This is most clearly shown by the fact that picketers did not discuss at all what the union should be demanding over and above the things offered in the previous contract proposal from Deere. Sometimes more articulate workers and on the spot leaders shared opinions about grievances with the contract and with work in their factories. But no one was talking about what percentage raise would be acceptable, what other benefits were necessary to a winning contract, or what workers should do about things like two tier pay and CIPP policy. Suggestively, one worker commented out loud that he would be happy to go back to work with a $30 hourly wage for himself, a $10,000 bonus, and less CIPP pressure, but he was imagining hypothetically what he hoped would happen and looking specifically at his individual conditions. People were not having a conversation about what to negotiate for and fight for collectively as a union workforce.
One of the core reasons for this culture of wait-and-see is obvious — the union as an institution and its leadership do not organize or encourage multiple rank and filers to discuss specific questions, or debate competing needs and strategies. That is a big waste of the opportunity of long hours of mobilizing with co-workers in a strike. A union rep did visit one picket line I was on to shepherd a Democratic city council member from a nearby city who was visiting to show he cared about workers. That union rep told strikers they had been lobbying state politicians in Springfield, Illinois and assured them that Democratic governor J.B. Pritzker was on their side. (Pritzker is a billionaire from the family that owns the Hyatt Hotel company.)
Having no discussion and debate of strike strategy by strikers means that workers are on the line to carry out the labor withdrawal, leg work, and visibility parts of a strike but not to collectively consider options for how to run the strike. With no public arguments by workers in front of their coworkers, bottom-up demands or proposals are less likely to become visible, grow, or contend for a hearing. The process of the strike is left wooden and unidirectional. Remember, the workforce was massively against the deal that the union negotiators came to as a tentative agreement with the company. A strike in which workers only carry out the routine planned by union leaders also makes it impossible for workers themselves to make decisions about picketing tactics.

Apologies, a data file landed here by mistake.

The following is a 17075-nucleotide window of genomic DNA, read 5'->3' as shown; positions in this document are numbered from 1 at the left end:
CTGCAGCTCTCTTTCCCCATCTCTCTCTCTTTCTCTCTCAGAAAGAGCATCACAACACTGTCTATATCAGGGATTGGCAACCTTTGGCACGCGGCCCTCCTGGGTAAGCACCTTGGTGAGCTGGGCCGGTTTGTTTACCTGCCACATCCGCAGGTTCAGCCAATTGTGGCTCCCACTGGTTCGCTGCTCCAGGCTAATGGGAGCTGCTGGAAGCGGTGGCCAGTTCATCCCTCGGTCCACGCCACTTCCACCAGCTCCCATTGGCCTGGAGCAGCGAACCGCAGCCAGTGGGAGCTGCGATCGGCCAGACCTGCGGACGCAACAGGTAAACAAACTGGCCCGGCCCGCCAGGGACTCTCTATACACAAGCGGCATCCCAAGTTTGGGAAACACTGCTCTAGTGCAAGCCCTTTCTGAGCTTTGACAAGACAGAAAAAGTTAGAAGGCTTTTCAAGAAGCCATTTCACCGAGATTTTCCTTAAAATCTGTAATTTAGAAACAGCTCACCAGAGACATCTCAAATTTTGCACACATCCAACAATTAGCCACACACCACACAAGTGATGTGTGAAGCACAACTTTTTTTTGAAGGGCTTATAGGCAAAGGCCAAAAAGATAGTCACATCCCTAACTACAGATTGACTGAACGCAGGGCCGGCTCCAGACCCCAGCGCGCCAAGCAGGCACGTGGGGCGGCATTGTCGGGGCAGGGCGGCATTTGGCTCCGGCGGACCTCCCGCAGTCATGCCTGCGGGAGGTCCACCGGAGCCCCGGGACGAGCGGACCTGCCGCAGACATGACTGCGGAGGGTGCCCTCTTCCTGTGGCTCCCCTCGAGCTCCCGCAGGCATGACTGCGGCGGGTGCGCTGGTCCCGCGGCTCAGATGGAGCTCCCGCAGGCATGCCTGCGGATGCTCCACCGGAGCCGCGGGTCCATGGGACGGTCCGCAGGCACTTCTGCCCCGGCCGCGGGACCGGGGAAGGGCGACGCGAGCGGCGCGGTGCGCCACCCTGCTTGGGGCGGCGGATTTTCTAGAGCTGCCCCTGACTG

On the riverfront street of Moline, Illinois, downtown picketers were getting honks and supportive gestures from 80 percent of cars going by. Working people driving by the Harvester picket line heavily supported the strikers. But so far the public support has been used by the UAW only in terms of showing it and keeping up spirits. The union could have asked hundreds of people to picket with workers or organize protests to embarrass the company. Mass numbers of people could come out to shame strikebreaking salaried Deere workers. Workers from other unionized jobs could have carried out solidarity strikes. Finally, in this strike —in an old established unionized industry with higher wages and benefits — a large majority of Deere workers are white. The Quad Cities are very much Black and Latino especially when compared to the Deere workforce. In spite of this, Black drivers were even more likely than white drivers to honk in support of the strike — nearly 100%. It is not acceptable, credible, or conducive to real strength for the unionized Deere workers to ignore issues of other working class people, and specifically Black and Latino workers in the area their industry is located. Greater strike success and better pay and working conditions, even the ability to face entrenched long hours and overwork head on, can only happen with a more aggressive, more rank and file, more politicized, and anti-racist perspective that looks at the issues of the tractor industry workers inside the bigger picture of low-wage conditions and precarious jobs for the working class as a whole in the region and the country. This includes turning picket lines into forums for worker self-education and collective struggle, learning about political realities, and making a choice to actively demand the hiring of Black and Brown workers to change the composition of the workforce and to forthrightly oppose racist police violence.
We will know soon if the John Deere workers decide to end their strike or continue. It would be very difficult to overstate what a strategic place they stand in as a workforce and how economically weighty their machine building is in making farming and construction possible. Our job is to logically and directly think through the strengths and weaknesses of this strike and the others to come around the U.S. If a majority of workers decide to continue striking for more — send support to Iowa to help them fight!